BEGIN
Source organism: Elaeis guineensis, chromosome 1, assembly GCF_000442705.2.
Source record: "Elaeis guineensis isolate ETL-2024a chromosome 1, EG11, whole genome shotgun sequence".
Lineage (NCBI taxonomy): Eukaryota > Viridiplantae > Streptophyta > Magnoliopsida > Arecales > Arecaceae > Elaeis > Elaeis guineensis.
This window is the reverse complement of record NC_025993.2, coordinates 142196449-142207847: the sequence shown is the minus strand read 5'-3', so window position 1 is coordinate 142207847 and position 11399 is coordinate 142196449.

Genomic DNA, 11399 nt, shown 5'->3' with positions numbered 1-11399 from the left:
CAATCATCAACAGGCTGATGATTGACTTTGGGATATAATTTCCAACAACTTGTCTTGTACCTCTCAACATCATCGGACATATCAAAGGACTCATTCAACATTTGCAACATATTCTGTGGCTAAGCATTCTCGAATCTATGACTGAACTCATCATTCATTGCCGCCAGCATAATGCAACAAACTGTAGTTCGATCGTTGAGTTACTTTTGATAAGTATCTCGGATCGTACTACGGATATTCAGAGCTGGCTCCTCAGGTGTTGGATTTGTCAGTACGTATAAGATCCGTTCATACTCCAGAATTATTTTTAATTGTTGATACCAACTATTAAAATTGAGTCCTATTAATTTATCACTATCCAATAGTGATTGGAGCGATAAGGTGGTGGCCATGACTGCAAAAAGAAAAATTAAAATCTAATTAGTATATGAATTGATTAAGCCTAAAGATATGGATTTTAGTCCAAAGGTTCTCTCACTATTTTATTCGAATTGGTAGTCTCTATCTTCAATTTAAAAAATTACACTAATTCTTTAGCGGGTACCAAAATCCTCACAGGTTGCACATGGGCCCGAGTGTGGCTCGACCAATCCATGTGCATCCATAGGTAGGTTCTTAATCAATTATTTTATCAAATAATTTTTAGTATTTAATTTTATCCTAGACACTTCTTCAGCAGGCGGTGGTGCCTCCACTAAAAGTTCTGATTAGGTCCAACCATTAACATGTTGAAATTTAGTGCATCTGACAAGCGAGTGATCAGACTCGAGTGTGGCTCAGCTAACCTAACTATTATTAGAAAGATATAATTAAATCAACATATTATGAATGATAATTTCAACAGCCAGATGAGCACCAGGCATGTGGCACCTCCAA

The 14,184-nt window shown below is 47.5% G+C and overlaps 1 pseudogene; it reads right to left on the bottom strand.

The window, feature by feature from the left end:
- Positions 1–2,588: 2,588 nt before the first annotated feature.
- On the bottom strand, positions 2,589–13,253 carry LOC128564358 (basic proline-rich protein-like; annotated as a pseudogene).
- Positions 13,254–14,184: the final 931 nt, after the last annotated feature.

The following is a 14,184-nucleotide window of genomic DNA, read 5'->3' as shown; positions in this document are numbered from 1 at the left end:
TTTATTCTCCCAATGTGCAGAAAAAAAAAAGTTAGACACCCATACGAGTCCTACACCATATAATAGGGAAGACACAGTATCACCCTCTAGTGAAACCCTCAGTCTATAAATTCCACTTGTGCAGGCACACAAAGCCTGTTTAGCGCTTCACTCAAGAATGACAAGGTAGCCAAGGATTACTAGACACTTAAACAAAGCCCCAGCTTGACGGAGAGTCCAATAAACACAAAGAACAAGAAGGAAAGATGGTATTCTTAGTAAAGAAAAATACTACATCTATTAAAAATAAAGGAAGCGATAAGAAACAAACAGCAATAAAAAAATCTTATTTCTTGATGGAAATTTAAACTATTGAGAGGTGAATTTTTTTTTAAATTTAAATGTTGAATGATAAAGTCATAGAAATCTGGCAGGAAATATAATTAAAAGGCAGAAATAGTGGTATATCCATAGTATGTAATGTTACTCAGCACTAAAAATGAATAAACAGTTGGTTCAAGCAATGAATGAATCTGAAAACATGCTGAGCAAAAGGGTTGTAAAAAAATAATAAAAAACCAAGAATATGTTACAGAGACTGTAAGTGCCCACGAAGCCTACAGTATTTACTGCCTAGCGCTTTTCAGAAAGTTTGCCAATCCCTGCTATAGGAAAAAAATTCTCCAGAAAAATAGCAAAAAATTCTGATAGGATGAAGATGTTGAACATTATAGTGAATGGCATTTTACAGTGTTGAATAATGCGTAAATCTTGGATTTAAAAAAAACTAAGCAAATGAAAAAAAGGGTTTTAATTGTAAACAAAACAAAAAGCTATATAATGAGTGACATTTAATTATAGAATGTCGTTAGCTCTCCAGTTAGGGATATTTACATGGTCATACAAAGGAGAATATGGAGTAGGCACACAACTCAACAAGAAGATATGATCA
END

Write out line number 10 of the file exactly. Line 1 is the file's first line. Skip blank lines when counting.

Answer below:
- On the bottom strand, positions 2,589–13,253 carry LOC128564358 (basic proline-rich protein-like; annotated as a pseudogene).